- Do not bring animals to public special events, festivals, or fireworks displays. Events are fun for people but can be stressful and dangerous for pets:
- Dogs can overheat quickly due to ambient temperature and heat radiating from pavement; heat stroke can be deadly
- Dog pads can become scorched by hot pavement
- Water is not readily available; dogs may drink other hazardous liquids
- Dogs may encounter hazardous food items on ground
- Dogs may pose a tripping hazard for people
- Leashes can become tangled resulting in dog-dog incidents
- Dogs may become frightened by crowds, strollers, loud noises and may bite out of fear
ACOs issue Notice of Warning and Notices of Violation of the Code of the City of Rochester, Chapter 30 Animal Regulations and Chapter 31 Dog Control. Notices of Violation can be paid at the Parking and Municipal Violations Bureau at 42 South Avenue.
- Have all dogs, cats, and ferrets vaccinated against rabies.
- Avoid animals that are acting in an unusual manner.
- Teach children to stay away from wild animals, stray cats, and loose dogs.
- Wash all wounds with water and soap.
- Observe suspect animals from a distance.
- Try to contain an animal that bites you, if you can do so without endangering yourself or others.
- Call the Monroe County Department of Health at 753-5864 if you come in contact with the saliva of a suspected rabid animal.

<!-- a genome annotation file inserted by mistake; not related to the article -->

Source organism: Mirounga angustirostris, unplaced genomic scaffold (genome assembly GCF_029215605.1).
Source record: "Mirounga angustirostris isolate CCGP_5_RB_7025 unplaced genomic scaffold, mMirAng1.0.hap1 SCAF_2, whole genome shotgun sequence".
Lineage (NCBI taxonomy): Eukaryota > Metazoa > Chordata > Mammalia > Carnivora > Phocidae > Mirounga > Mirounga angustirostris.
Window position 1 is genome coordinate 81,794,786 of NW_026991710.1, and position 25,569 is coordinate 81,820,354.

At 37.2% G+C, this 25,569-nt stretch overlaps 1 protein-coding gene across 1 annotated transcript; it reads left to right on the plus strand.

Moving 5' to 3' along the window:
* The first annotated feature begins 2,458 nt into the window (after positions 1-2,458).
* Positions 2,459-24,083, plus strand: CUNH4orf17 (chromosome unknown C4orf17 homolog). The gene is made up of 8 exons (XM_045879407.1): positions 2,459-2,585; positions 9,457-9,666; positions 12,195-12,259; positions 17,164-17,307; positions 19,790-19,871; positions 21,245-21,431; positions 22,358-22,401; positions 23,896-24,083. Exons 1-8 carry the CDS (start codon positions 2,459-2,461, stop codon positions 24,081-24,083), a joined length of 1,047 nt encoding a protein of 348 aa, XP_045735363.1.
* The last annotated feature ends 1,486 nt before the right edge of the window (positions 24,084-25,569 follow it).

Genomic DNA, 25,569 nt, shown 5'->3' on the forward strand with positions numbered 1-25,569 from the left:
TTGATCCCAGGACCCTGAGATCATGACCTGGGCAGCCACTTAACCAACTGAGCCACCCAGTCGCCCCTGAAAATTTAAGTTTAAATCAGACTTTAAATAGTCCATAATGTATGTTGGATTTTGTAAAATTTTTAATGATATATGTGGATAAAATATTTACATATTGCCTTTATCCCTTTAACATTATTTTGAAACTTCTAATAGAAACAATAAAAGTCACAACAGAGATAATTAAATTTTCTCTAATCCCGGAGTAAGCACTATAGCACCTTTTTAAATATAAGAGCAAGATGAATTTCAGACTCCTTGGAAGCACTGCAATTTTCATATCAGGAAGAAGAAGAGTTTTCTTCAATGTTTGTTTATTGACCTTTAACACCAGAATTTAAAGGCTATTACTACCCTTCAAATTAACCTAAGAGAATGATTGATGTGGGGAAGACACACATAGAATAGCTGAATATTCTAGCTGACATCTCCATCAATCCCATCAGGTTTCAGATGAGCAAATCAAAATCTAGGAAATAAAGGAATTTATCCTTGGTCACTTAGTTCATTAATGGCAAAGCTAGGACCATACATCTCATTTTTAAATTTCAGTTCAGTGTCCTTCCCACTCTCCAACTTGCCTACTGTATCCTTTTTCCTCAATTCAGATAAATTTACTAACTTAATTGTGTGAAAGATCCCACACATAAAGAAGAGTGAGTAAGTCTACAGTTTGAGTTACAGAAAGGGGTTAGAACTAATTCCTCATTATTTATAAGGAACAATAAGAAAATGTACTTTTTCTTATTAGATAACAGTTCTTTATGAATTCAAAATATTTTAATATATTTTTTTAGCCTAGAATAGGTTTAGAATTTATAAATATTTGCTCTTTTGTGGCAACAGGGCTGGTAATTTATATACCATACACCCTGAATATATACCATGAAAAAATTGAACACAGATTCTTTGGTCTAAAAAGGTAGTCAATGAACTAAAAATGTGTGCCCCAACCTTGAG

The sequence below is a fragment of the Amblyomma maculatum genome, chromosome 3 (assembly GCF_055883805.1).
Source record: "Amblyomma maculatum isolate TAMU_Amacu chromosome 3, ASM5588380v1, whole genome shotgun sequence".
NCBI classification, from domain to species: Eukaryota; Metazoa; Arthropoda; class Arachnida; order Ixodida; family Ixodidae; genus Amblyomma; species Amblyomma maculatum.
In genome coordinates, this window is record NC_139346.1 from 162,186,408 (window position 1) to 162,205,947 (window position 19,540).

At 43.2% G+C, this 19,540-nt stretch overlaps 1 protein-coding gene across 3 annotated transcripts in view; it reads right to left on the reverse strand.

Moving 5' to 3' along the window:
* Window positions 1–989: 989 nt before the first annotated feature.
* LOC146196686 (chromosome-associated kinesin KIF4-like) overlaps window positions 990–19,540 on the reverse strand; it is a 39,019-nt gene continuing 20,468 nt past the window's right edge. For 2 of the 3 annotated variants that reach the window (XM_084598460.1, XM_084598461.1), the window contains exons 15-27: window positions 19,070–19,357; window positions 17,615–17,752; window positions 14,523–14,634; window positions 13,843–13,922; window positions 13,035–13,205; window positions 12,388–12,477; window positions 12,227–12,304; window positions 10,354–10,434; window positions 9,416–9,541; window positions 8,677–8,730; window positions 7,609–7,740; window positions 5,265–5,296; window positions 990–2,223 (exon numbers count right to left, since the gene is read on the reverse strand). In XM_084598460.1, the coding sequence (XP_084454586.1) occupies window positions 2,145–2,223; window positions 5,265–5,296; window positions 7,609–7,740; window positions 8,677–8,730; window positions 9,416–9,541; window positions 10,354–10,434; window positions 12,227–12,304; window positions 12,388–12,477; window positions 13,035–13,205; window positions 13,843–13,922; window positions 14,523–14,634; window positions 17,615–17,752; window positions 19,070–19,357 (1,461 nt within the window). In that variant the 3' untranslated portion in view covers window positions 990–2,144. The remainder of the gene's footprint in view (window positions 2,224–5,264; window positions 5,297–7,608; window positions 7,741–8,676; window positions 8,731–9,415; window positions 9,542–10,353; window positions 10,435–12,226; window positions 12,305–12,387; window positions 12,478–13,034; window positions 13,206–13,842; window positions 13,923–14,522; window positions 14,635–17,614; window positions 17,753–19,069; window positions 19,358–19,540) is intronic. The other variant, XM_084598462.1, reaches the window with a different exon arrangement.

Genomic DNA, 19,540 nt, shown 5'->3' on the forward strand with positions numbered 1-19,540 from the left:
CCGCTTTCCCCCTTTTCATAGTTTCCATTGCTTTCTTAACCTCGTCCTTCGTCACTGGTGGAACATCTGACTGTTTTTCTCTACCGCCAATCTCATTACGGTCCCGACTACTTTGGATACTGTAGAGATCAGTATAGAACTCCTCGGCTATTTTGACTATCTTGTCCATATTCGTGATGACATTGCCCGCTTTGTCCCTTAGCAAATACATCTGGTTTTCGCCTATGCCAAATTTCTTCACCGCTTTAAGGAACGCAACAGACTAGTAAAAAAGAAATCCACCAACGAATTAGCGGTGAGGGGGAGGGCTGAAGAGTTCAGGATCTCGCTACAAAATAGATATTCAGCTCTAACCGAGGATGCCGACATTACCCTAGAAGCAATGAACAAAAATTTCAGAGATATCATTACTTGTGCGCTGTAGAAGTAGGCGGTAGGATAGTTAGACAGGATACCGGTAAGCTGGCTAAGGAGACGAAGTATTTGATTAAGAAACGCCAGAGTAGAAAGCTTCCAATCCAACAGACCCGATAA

- Touch any dead animal with your bare hands. Wear rubber gloves if you must move it or place it in a trash bag.
- Touch a household pet with bare hands after it has fought with a wild animal. Do wear rubber gloves to examine your pet and wash hands afterwards with soap and water.
- Try to separate fighting animals with your hands. Instead, use a stick or pole to avoid getting bitten or scratched.
- Touch any wild animal.
What is Rabies?
Rabies is a fatal viral infection that affects the central nervous system. All mammals, including humans, can get rabies. The disease is spread by infected animals, usually through bites, but scratches and saliva contact with broken skin or mucous membranes are also possible routes of infection. If you see a suspected rabid animal that is not an immediate threat, or if you have any questions regarding rabies, rabies, vaccine, exposure treatment, or animal removal, call the Monroe County Department of Health at 753-5864.